Politics, Business & Culture in the Americas

The Problem with Petro’s Green Energy Policy

Cutting Colombia’s oil production won’t reduce global emissions.
Gustavo Petro holds an anti-fracking banner during the lead-up to the presidential race in February 2022.Raul Arboleda/AFP via Getty Images
Reading Time: 2 minutes

How to balance combating the climate crisis with the need to preserve access to affordable energy? Right now, countries around the world are confronting this problem in earnest, as a determination to replace Russian fuels in Europe and push down gasoline prices in most countries clashes with a desire to cut emissions. Recent steps meant to ensure cheaper energy now show that energy security—and fuel affordability—remain the overriding priorities of governments.

Latin America is little different, as governments bow to popular pressure to keep gasoline prices low. In Ecuador, President Lasso had to lower prices even further to survive a wave of street protests. And in Colombia, the outgoing government has been unable or unwilling to raise gasoline prices. Consumers are paying a mere one-half of the international market price.

Against this fraught international background, there’s an ongoing debate over oil production and exploration in Colombia. President Gustavo Petro has pledged to ban fracking and stop issuing new permits for oil exploration, citing the need to reduce Colombia’s dependence on fossil fuels and extractive industries. The goal is to build an environmentally-friendly economy.

But does it make sense for Colombia to stop producing oil while there’s still ample global demand? And will doing so reduce global carbon emissions? That’s unlikely. The probable outcome is that other oil-producing countries will simply fill the gap in production, leaving Colombia without badly needed oil revenues. In fact, most countries in the region are moving in the opposite direction. Increases in oil production are national goals in countries as diverse as Brazil, Mexico, Guyana, Suriname and Ecuador. Venezuela too is trying to raise production with the implicit support of the United States.

Decreasing demand will do far more to cut emissions than attempts to reduce supply. The best strategy to combat climate change is to generate energy from renewable sources and electrify transport and industrial processes. This is what countries like Chile and Uruguay have been doing with great success. More recently, Colombia has taken steps in this direction by making Bogotá the city with the largest fleet of electric buses in Latin America and reducing the use of fossil fuels to generate electricity. Reducing demand for fossil fuels does a lot more to cut emissions than cutting oil production, at least for now. The reason is clear: If there is less demand, oil prices will naturally fall and fewer barrels will be produced.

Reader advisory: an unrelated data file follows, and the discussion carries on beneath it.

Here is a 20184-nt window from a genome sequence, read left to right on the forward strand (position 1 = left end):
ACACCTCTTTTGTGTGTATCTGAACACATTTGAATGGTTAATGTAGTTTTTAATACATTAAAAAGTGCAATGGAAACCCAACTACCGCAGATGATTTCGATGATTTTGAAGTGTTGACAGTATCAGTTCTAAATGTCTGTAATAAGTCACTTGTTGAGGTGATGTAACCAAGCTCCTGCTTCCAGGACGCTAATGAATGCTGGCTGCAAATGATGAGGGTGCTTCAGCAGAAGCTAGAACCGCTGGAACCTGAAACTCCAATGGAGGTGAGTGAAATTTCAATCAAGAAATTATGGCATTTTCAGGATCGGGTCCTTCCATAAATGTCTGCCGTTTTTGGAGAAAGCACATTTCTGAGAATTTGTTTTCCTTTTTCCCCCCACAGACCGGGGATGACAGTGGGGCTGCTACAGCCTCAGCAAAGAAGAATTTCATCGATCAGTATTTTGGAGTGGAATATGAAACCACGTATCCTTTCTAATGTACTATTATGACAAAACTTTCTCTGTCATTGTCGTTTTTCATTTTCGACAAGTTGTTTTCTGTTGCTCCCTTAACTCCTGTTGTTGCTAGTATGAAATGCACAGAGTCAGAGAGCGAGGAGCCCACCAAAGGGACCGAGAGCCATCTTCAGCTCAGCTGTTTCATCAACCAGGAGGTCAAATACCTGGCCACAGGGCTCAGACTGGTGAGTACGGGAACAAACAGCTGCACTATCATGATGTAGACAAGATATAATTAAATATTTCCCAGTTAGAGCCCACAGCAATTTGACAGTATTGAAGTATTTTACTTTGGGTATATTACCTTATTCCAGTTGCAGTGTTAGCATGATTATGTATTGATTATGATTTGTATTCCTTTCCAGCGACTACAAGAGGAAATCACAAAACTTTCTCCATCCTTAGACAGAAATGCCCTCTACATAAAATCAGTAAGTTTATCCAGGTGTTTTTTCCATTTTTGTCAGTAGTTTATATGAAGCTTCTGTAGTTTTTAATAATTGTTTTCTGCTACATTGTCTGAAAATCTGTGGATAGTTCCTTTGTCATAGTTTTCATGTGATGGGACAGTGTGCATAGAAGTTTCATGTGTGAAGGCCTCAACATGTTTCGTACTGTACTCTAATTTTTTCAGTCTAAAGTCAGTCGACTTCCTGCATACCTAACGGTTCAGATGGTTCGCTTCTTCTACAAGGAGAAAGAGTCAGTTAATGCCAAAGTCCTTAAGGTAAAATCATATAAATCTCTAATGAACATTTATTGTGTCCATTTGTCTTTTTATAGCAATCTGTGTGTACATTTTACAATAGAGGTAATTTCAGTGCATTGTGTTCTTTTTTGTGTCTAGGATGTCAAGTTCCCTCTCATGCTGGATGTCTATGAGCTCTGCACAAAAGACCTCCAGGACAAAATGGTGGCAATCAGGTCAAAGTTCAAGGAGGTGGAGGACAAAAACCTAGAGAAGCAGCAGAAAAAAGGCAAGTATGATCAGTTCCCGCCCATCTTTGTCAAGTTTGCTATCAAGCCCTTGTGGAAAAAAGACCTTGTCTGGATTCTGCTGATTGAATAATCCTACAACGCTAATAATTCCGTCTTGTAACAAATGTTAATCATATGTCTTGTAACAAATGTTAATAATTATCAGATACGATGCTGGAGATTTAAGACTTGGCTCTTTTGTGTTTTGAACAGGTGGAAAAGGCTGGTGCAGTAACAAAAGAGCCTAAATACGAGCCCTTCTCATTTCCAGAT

Gustavo Petro should rethink his energy transition strategy. His plans to reduce exploration activities should not be approved. Colombia has very limited oil reserves, so without new exploration, oil production will fall fast and soon. As this will happen well before the energy transition significantly reduces the demand for oil, Colombia will need to import oil. This does not make sense from an economic point of view, given that the country has potential reserves. Colombia would lose revenues that are fundamental to pay for social inclusion.

Reducing deforestation—rather than producing less oil—is the most important contribution the region can make to tackling the climate crisis. For this, the country needs to put in place an aggressive strategy to develop a market for carbon offsets and use the proceeds to ensure reforestation and provide adequate living standards to the population that engages in deforestation, given a lack of adequate opportunities.

Cárdenas is a senior research scholar at the Center on Global Energy Policy at Columbia University. He was finance minister of Colombia from 2012 to 2018 and is a member of AQ’s editorial board.

Tags: Colombia, energy, green transition, oil prices
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Any opinions expressed in this piece do not necessarily reflect those of Americas Quarterly or its publishers.
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